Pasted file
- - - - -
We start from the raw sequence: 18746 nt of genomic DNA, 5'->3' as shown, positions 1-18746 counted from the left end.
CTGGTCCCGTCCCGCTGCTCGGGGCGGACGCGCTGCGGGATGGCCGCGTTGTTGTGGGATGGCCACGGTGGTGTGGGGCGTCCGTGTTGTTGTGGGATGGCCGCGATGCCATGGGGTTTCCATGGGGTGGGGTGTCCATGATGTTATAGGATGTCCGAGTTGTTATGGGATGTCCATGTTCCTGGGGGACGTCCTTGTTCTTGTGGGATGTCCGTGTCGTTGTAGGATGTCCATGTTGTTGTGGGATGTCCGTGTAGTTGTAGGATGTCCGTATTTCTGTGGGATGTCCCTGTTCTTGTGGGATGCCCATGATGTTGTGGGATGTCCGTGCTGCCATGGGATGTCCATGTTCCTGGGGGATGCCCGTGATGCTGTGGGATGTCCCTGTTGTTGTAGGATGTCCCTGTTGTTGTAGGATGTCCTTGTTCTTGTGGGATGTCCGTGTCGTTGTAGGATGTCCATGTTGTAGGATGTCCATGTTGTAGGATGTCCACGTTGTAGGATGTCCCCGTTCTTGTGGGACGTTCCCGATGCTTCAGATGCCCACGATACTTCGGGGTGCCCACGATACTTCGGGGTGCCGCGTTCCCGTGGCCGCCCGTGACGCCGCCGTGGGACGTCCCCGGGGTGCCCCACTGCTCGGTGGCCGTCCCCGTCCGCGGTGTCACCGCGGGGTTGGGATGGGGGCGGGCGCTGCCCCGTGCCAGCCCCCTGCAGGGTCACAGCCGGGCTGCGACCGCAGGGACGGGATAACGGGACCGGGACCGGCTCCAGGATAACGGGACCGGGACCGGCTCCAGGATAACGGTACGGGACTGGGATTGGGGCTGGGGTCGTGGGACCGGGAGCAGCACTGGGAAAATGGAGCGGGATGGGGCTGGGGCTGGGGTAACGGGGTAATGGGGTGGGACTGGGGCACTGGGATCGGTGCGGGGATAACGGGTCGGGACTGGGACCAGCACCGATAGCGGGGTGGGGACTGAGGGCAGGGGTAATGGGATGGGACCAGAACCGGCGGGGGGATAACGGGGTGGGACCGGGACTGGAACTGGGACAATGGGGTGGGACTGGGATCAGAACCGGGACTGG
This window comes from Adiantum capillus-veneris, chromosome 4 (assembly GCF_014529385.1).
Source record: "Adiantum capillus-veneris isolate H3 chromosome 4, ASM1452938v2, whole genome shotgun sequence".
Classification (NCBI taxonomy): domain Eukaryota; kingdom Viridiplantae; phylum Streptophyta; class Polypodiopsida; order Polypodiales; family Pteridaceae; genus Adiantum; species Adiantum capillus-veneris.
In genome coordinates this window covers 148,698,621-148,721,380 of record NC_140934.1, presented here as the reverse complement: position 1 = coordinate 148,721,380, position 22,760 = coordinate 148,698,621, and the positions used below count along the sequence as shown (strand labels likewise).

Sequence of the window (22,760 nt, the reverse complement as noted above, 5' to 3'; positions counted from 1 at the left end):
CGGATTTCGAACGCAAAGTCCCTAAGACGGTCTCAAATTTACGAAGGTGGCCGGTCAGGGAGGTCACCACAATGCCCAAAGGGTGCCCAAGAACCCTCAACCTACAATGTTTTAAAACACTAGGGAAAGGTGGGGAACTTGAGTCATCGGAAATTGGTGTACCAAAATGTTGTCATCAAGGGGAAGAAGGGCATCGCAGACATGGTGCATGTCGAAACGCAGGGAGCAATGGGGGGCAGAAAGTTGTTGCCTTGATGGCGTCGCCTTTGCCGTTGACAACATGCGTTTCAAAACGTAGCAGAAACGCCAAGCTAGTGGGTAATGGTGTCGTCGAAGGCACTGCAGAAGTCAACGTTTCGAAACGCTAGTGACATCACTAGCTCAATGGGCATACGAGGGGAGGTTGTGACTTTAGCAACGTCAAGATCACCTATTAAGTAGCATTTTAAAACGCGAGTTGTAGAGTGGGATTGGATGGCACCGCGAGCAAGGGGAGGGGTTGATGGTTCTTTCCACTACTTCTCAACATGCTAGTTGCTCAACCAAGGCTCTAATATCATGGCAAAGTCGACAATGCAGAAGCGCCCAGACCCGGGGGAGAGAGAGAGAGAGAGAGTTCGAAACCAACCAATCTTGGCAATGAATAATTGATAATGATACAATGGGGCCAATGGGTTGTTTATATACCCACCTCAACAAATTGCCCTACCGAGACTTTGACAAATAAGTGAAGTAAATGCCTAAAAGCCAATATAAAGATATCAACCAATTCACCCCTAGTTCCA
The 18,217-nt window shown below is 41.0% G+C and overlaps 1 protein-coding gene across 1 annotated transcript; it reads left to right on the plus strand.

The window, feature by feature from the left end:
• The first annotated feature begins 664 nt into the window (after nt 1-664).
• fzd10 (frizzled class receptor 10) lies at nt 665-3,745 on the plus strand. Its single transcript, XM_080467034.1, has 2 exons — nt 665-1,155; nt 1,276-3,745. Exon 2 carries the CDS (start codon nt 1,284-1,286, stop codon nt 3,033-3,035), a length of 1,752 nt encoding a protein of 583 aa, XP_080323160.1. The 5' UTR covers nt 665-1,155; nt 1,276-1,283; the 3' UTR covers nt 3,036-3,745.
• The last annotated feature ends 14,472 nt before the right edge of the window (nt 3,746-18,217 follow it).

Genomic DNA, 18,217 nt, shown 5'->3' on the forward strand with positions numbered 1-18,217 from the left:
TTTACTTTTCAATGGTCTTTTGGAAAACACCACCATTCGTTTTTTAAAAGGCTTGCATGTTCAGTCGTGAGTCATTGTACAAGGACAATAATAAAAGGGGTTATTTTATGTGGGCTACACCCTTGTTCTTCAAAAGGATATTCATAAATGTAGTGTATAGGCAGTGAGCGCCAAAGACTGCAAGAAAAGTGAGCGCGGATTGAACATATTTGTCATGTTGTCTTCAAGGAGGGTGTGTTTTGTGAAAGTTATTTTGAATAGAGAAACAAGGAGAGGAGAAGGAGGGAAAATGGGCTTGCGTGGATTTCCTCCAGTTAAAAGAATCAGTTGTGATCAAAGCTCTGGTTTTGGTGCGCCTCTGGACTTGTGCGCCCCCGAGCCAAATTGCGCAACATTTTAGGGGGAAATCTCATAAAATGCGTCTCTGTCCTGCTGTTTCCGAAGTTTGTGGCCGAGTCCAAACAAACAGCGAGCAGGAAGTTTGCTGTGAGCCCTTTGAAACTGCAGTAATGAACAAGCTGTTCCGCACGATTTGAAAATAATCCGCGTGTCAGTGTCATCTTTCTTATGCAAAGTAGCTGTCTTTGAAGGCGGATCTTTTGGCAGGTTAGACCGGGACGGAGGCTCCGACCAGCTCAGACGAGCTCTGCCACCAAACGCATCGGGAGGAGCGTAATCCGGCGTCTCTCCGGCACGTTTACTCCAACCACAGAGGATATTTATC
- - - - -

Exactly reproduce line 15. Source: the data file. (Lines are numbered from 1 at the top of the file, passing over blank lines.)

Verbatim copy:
TTTACTTTTCAATGGTCTTTTGGAAAACACCACCATTCGTTTTTTAAAAGGCTTGCATGTTCAGTCGTGAGTCATTGTACAAGGACAATAATAAAAGGGGTTATTTTATGTGGGCTACACCCTTGTTCTTCAAAAGGATATTCATAAATGTAGTGTATAGGCAGTGAGCGCCAAAGACTGCAAGAAAAGTGAGCGCGGATTGAACATATTTGTCATGTTGTCTTCAAGGAGGGTGTGTTTTGTGAAAGTTATTTTGAATAGAGAAACAAGGAGAGGAGAAGGAGGGAAAATGGGCTTGCGTGGATTTCCTCCAGTTAAAAGAATCAGTTGTGATCAAAGCTCTGGTTTTGGTGCGCCTCTGGACTTGTGCGCCCCCGAGCCAAATTGCGCAACATTTTAGGGGGAAATCTCATAAAATGCGTCTCTGTCCTGCTGTTTCCGAAGTTTGTGGCCGAGTCCAAACAAACAGCGAGCAGGAAGTTTGCTGTGAGCCCTTTGAAACTGCAGTAATGAACAAGCTGTTCCGCACGATTTGAAAATAATCCGCGTGTCAGTGTCATCTTTCTTATGCAAAGTAGCTGTCTTTGAAGGCGGATCTTTTGGCAGGTTAGACCGGGACGGAGGCTCCGACCAGCTCAGACGAGCTCTGCCACCAAACGCATCGGGAGGAGCGTAATCCGGCGTCTCTCCGGCACGTTTACTCCAACCACAGAGGATATTTATC